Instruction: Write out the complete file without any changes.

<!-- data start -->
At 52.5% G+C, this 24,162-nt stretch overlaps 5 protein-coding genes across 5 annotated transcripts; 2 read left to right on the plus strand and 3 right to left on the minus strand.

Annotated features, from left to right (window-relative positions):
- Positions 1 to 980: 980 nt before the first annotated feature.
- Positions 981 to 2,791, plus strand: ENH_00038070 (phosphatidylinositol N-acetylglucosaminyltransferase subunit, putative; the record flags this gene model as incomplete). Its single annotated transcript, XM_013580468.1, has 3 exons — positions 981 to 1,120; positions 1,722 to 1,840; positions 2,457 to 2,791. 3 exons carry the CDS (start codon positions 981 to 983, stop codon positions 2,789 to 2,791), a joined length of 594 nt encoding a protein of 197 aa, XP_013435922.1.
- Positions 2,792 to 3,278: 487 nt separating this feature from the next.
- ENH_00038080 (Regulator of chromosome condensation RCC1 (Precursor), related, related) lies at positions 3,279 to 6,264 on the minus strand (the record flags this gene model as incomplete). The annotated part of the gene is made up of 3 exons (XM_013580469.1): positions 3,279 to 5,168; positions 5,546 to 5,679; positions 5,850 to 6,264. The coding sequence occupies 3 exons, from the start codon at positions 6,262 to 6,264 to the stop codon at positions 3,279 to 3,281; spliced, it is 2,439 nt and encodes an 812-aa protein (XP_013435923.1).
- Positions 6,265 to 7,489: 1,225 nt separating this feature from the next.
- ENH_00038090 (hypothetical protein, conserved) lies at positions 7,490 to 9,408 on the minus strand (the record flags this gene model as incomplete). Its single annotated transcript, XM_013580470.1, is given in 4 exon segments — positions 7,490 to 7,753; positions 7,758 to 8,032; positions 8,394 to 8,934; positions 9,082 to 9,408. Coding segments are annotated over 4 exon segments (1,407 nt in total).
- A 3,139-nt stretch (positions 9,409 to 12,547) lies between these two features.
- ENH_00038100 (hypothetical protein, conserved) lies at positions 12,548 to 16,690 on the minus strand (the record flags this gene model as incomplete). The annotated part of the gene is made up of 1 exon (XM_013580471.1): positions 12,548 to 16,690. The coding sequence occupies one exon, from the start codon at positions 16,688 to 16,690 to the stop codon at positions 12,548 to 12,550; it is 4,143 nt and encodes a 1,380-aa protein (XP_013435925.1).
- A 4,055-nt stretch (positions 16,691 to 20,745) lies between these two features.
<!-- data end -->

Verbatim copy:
At 52.5% G+C, this 24,162-nt stretch overlaps 5 protein-coding genes across 5 annotated transcripts; 2 read left to right on the plus strand and 3 right to left on the minus strand.

Annotated features, from left to right (window-relative positions):
- Positions 1 to 980: 980 nt before the first annotated feature.
- Positions 981 to 2,791, plus strand: ENH_00038070 (phosphatidylinositol N-acetylglucosaminyltransferase subunit, putative; the record flags this gene model as incomplete). Its single annotated transcript, XM_013580468.1, has 3 exons — positions 981 to 1,120; positions 1,722 to 1,840; positions 2,457 to 2,791. 3 exons carry the CDS (start codon positions 981 to 983, stop codon positions 2,789 to 2,791), a joined length of 594 nt encoding a protein of 197 aa, XP_013435922.1.
- Positions 2,792 to 3,278: 487 nt separating this feature from the next.
- ENH_00038080 (Regulator of chromosome condensation RCC1 (Precursor), related, related) lies at positions 3,279 to 6,264 on the minus strand (the record flags this gene model as incomplete). The annotated part of the gene is made up of 3 exons (XM_013580469.1): positions 3,279 to 5,168; positions 5,546 to 5,679; positions 5,850 to 6,264. The coding sequence occupies 3 exons, from the start codon at positions 6,262 to 6,264 to the stop codon at positions 3,279 to 3,281; spliced, it is 2,439 nt and encodes an 812-aa protein (XP_013435923.1).
- Positions 6,265 to 7,489: 1,225 nt separating this feature from the next.
- ENH_00038090 (hypothetical protein, conserved) lies at positions 7,490 to 9,408 on the minus strand (the record flags this gene model as incomplete). Its single annotated transcript, XM_013580470.1, is given in 4 exon segments — positions 7,490 to 7,753; positions 7,758 to 8,032; positions 8,394 to 8,934; positions 9,082 to 9,408. Coding segments are annotated over 4 exon segments (1,407 nt in total).
- A 3,139-nt stretch (positions 9,409 to 12,547) lies between these two features.
- ENH_00038100 (hypothetical protein, conserved) lies at positions 12,548 to 16,690 on the minus strand (the record flags this gene model as incomplete). The annotated part of the gene is made up of 1 exon (XM_013580471.1): positions 12,548 to 16,690. The coding sequence occupies one exon, from the start codon at positions 16,688 to 16,690 to the stop codon at positions 12,548 to 12,550; it is 4,143 nt and encodes a 1,380-aa protein (XP_013435925.1).
- A 4,055-nt stretch (positions 16,691 to 20,745) lies between these two features.